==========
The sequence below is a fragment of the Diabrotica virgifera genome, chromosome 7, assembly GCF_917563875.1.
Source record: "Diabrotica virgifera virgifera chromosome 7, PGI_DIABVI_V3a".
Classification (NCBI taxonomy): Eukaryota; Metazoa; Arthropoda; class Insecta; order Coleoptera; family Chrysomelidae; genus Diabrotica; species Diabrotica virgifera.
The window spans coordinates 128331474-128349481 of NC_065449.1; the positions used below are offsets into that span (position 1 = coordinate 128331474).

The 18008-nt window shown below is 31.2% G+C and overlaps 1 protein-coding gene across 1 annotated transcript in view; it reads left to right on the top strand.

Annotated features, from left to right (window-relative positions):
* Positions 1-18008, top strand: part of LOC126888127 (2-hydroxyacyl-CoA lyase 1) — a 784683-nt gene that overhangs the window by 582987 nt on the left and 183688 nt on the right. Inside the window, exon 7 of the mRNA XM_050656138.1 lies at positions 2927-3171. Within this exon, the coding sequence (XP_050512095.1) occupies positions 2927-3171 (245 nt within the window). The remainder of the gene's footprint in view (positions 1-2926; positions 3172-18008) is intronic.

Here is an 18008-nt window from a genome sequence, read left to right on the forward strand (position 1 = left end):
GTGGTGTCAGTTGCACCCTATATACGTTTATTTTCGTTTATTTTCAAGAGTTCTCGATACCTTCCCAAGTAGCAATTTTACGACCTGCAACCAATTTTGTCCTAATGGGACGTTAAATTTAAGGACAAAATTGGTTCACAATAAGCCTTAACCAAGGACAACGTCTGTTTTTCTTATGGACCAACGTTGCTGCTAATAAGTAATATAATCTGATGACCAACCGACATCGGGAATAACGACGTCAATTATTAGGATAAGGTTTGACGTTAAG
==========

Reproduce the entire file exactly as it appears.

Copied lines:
The sequence below is a fragment of the Diabrotica virgifera genome, chromosome 7, assembly GCF_917563875.1.
Source record: "Diabrotica virgifera virgifera chromosome 7, PGI_DIABVI_V3a".
Classification (NCBI taxonomy): Eukaryota; Metazoa; Arthropoda; class Insecta; order Coleoptera; family Chrysomelidae; genus Diabrotica; species Diabrotica virgifera.
The window spans coordinates 128331474-128349481 of NC_065449.1; the positions used below are offsets into that span (position 1 = coordinate 128331474).

The 18008-nt window shown below is 31.2% G+C and overlaps 1 protein-coding gene across 1 annotated transcript in view; it reads left to right on the top strand.

Annotated features, from left to right (window-relative positions):
* Positions 1-18008, top strand: part of LOC126888127 (2-hydroxyacyl-CoA lyase 1) — a 784683-nt gene that overhangs the window by 582987 nt on the left and 183688 nt on the right. Inside the window, exon 7 of the mRNA XM_050656138.1 lies at positions 2927-3171. Within this exon, the coding sequence (XP_050512095.1) occupies positions 2927-3171 (245 nt within the window). The remainder of the gene's footprint in view (positions 1-2926; positions 3172-18008) is intronic.

Here is an 18008-nt window from a genome sequence, read left to right on the forward strand (position 1 = left end):
GTGGTGTCAGTTGCACCCTATATACGTTTATTTTCGTTTATTTTCAAGAGTTCTCGATACCTTCCCAAGTAGCAATTTTACGACCTGCAACCAATTTTGTCCTAATGGGACGTTAAATTTAAGGACAAAATTGGTTCACAATAAGCCTTAACCAAGGACAACGTCTGTTTTTCTTATGGACCAACGTTGCTGCTAATAAGTAATATAATCTGATGACCAACCGACATCGGGAATAACGACGTCAATTATTAGGATAAGGTTTGACGTTAAG